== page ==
Local tech companies switch to character workspaces with heritage style, modern amenities
As recently as two years ago, very few of PNI Digital Media’s 150 Vancouver-based staff were likely to encourage any of their tech-savvy friends to join the company.
One of the problems the technology company faced was that they were working in a pretty desolate office, said PNI’s CFO Cameron Lawrence.
“Financially, we were in declining revenues and the office space was really poor,” Lawrence said. “The office space almost looked like the offices from the TV show The Office — pretty humdrum, pretty depressing.”
Their staff — who are mostly in their mid-20s to mid-30s and spend their time servicing and operating the websites of large retailers — were scattered across several offices on two floors of the old B.C. Electric Building at 425 Carrall St. They decided to make a change, and consolidated the entire company onto the first floor of the building.
One of the keys to keeping employee morale high while also encouraging staff to spread the good word to potential hires is having a comfortable and exciting workspace in a downtown location, say local tech company executives like Lawrence.
“We’re very lean and didn’t have a ton of resources like a company like Global Relay would have, so the approach we took was completely different,” he said. “Because this is a hundred-year-old building, it was almost like an archeological dig. We started peeling back layers of the floor and what we found was actually quite cool.”
They found old sections of fir timber flooring and original concrete that had “aged in a cool way”, he said. “We kept it true to the roots of the building itself.”
He said they wanted to keep the area as open and collaborative as possible while allowing the old-fashioned interior of the building to set the tone for the company. While they don’t have many bells and whistles, the showpiece of the office seems to be the “chill-out area” and staff lounge, he said. “We have a huge oversized kitchen and a games room for people to take their half-hour break playing XBOX or whatever.”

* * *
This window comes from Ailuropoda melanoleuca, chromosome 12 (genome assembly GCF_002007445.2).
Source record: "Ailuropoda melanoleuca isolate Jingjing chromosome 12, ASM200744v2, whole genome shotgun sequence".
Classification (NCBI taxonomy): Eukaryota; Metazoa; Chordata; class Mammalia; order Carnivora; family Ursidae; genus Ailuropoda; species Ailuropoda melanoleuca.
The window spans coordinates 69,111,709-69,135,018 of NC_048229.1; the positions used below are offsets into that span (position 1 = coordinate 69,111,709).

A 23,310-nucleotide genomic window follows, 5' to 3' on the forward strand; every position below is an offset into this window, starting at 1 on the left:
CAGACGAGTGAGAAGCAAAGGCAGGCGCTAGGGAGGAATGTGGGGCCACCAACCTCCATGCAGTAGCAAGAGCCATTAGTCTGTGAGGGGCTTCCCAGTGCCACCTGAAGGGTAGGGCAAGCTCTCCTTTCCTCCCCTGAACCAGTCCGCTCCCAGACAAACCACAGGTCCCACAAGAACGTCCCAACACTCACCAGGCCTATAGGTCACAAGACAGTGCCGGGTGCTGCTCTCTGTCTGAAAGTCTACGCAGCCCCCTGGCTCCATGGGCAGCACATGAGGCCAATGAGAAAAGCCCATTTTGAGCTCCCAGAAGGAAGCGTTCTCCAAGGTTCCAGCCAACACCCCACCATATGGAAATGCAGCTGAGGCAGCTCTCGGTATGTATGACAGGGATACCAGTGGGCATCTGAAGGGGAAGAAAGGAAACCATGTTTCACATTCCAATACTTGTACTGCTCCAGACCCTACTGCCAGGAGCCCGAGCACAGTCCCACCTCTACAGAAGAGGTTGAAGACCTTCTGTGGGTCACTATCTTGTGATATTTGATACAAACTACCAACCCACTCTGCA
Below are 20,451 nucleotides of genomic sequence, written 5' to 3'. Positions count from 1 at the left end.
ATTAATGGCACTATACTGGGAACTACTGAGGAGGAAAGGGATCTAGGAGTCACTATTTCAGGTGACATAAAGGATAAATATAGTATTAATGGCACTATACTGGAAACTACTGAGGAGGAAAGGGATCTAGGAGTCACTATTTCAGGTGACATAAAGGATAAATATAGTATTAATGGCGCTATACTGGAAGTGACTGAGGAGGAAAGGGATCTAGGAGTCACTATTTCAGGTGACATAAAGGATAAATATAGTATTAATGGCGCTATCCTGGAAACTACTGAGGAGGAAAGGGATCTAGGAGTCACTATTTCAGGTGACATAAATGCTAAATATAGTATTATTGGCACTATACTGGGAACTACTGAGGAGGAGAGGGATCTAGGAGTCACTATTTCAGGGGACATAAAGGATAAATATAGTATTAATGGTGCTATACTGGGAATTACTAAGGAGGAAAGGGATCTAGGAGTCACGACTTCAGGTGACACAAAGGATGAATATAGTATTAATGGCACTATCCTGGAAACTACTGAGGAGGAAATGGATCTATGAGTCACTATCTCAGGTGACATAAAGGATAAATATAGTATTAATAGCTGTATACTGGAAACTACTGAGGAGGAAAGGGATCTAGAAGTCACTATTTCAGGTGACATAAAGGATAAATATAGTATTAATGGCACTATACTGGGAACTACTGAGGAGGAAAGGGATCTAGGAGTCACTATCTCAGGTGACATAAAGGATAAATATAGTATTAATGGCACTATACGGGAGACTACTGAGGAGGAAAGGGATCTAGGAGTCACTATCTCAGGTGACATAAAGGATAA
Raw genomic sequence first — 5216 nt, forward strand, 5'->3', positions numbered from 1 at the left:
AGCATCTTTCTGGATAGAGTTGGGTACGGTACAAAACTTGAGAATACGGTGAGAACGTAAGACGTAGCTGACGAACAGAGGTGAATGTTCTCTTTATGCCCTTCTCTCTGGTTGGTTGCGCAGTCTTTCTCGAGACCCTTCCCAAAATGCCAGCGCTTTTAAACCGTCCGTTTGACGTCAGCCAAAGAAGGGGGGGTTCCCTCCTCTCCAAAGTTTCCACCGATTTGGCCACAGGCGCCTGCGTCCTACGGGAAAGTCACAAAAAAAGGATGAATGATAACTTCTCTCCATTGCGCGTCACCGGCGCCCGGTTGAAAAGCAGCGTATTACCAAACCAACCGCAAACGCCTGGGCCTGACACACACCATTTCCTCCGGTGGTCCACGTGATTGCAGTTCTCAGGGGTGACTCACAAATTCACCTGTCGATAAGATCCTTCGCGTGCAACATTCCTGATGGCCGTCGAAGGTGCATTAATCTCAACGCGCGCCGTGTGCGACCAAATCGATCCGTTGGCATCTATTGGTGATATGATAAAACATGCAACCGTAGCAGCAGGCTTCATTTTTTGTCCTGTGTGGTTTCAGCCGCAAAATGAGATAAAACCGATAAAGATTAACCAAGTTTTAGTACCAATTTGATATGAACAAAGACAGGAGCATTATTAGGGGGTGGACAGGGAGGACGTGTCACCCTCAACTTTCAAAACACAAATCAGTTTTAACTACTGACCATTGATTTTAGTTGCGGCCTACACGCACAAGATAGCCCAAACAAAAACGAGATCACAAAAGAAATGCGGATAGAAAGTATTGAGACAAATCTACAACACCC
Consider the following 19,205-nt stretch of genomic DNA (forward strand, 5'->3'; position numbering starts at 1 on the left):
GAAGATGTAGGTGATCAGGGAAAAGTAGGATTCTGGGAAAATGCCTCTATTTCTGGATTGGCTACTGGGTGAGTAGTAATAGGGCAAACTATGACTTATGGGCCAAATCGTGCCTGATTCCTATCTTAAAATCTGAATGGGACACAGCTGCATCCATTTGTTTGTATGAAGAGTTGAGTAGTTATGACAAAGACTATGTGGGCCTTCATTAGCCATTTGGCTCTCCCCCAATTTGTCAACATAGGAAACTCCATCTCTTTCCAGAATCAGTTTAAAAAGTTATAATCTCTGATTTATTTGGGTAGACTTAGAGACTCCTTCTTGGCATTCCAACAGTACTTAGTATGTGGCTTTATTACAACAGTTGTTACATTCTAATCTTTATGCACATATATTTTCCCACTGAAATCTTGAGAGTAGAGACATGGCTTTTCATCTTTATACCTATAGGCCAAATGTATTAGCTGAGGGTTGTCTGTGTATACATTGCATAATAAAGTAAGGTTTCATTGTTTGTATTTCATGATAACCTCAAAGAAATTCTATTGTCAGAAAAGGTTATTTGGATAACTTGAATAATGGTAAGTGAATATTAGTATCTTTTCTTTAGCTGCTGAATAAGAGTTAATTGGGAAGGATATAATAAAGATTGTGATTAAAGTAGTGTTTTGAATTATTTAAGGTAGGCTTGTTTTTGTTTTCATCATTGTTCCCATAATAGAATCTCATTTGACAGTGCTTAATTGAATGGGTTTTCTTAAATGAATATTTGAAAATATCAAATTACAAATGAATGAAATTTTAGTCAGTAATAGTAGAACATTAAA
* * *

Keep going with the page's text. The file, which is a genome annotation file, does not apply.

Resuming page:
Staff retention is up since the move and the company is now growing in market share and in staff size, he said, noting that the company was recently purchased by Staples and plans to hire about 20 to 30 more staff — he hopes with more additions made through references from current workers.
Mobify, another local tech company that helps large online retailers optimize their websites for tablet use, also moved into new downtown digs recently. The company’s 85 Vancouver-based staff relocated three months ago from offices in Gastown to a single space at 948 Homer St. in Yaletown.
“One of our goals was to bring all of our company onto a single floor,” said Mobify CEO Igor Faletski. He said they took over one floor of the century-old building, knocked out the walls and set up a colourful, open space with massive murals by local artists.
He said particular attention was paid to creating an office that promoted staff health and fitness, including their latest perk: a cold-pressed organic juice station set up by a former employee.
“We engineered part of our office to be kind of a mixed-use space that can double as a gym, with special gym floors and gym equipment,” Faletski said.
He said they use that space for yoga or kettle ball exercise classes. “We also built it to allow hundreds of people to come in and listen to speakers, grab a drink.”
A problem that Mobify had before the move was that staff from different departments were working on the same projects in different spaces. “For us, we’re definitely a company that’s built on face-to-face interaction because a lot of the work requires large teams to collaborate,” he said.
There are no offices at the new space in Yaletown. “There are a lot of team rooms, but there are no offices,” he said, adding that private meetings can be held in a meeting room, if needed.
And while one might think that Mobify’s arcade machine, rooftop patio and freshly pressed fruit juice might distract employees from their work, Faletski believes otherwise. “If people feel comfortable and safe, they’re more likely to focus on their work instead of office politics or something like that,” he said.